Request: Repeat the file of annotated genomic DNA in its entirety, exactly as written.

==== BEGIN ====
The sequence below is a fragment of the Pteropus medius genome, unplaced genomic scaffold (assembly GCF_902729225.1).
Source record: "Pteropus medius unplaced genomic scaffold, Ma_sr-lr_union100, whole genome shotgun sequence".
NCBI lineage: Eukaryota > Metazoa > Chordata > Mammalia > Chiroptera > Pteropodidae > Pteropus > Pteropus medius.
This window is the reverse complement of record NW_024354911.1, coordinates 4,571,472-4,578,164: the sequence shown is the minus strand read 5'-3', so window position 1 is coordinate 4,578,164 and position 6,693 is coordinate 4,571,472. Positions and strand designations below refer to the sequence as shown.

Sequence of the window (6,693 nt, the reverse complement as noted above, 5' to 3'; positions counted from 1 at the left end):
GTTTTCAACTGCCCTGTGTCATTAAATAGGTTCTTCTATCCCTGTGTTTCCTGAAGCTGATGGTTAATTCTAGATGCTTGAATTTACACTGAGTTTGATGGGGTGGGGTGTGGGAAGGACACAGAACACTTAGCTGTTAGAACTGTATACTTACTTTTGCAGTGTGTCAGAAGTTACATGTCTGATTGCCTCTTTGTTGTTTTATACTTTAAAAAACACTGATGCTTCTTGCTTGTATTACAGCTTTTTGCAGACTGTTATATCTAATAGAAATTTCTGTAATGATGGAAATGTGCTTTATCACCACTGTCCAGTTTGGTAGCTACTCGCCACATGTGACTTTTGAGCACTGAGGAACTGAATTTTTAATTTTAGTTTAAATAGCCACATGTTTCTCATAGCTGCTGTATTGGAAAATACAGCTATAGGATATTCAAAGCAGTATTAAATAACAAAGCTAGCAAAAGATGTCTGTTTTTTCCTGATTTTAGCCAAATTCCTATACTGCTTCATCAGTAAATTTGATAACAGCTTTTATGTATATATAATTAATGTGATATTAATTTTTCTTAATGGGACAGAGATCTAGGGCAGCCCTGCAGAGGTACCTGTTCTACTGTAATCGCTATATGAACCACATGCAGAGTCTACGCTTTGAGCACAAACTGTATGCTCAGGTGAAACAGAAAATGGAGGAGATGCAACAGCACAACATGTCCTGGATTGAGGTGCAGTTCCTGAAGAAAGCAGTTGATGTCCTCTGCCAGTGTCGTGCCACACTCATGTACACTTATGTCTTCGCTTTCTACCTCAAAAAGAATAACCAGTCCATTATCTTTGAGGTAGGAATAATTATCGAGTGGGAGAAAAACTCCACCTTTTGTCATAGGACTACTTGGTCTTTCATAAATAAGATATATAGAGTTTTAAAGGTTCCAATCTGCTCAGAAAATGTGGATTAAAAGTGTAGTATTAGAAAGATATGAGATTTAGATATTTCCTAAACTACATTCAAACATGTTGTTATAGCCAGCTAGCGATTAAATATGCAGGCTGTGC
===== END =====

The sequence below is a fragment of the Pteropus medius genome, unplaced genomic scaffold (assembly GCF_902729225.1).
Source record: "Pteropus medius unplaced genomic scaffold, Ma_sr-lr_union100, whole genome shotgun sequence".
NCBI lineage: Eukaryota > Metazoa > Chordata > Mammalia > Chiroptera > Pteropodidae > Pteropus > Pteropus medius.
This window is the reverse complement of record NW_024354911.1, coordinates 4,571,472-4,578,164: the sequence shown is the minus strand read 5'-3', so window position 1 is coordinate 4,578,164 and position 6,693 is coordinate 4,571,472. Positions and strand designations below refer to the sequence as shown.

Sequence of the window (6,693 nt, the reverse complement as noted above, 5' to 3'; positions counted from 1 at the left end):
GTTTTCAACTGCCCTGTGTCATTAAATAGGTTCTTCTATCCCTGTGTTTCCTGAAGCTGATGGTTAATTCTAGATGCTTGAATTTACACTGAGTTTGATGGGGTGGGGTGTGGGAAGGACACAGAACACTTAGCTGTTAGAACTGTATACTTACTTTTGCAGTGTGTCAGAAGTTACATGTCTGATTGCCTCTTTGTTGTTTTATACTTTAAAAAACACTGATGCTTCTTGCTTGTATTACAGCTTTTTGCAGACTGTTATATCTAATAGAAATTTCTGTAATGATGGAAATGTGCTTTATCACCACTGTCCAGTTTGGTAGCTACTCGCCACATGTGACTTTTGAGCACTGAGGAACTGAATTTTTAATTTTAGTTTAAATAGCCACATGTTTCTCATAGCTGCTGTATTGGAAAATACAGCTATAGGATATTCAAAGCAGTATTAAATAACAAAGCTAGCAAAAGATGTCTGTTTTTTCCTGATTTTAGCCAAATTCCTATACTGCTTCATCAGTAAATTTGATAACAGCTTTTATGTATATATAATTAATGTGATATTAATTTTTCTTAATGGGACAGAGATCTAGGGCAGCCCTGCAGAGGTACCTGTTCTACTGTAATCGCTATATGAACCACATGCAGAGTCTACGCTTTGAGCACAAACTGTATGCTCAGGTGAAACAGAAAATGGAGGAGATGCAACAGCACAACATGTCCTGGATTGAGGTGCAGTTCCTGAAGAAAGCAGTTGATGTCCTCTGCCAGTGTCGTGCCACACTCATGTACACTTATGTCTTCGCTTTCTACCTCAAAAAGAATAACCAGTCCATTATCTTTGAGGTAGGAATAATTATCGAGTGGGAGAAAAACTCCACCTTTTGTCATAGGACTACTTGGTCTTTCATAAATAAGATATATAGAGTTTTAAAGGTTCCAATCTGCTCAGAAAATGTGGATTAAAAGTGTAGTATTAGAAAGATATGAGATTTAGATATTTCCTAAACTACATTCAAACATGTTGTTATAGCCAGCTAGCGATTAAATATGCAGGCTGTGC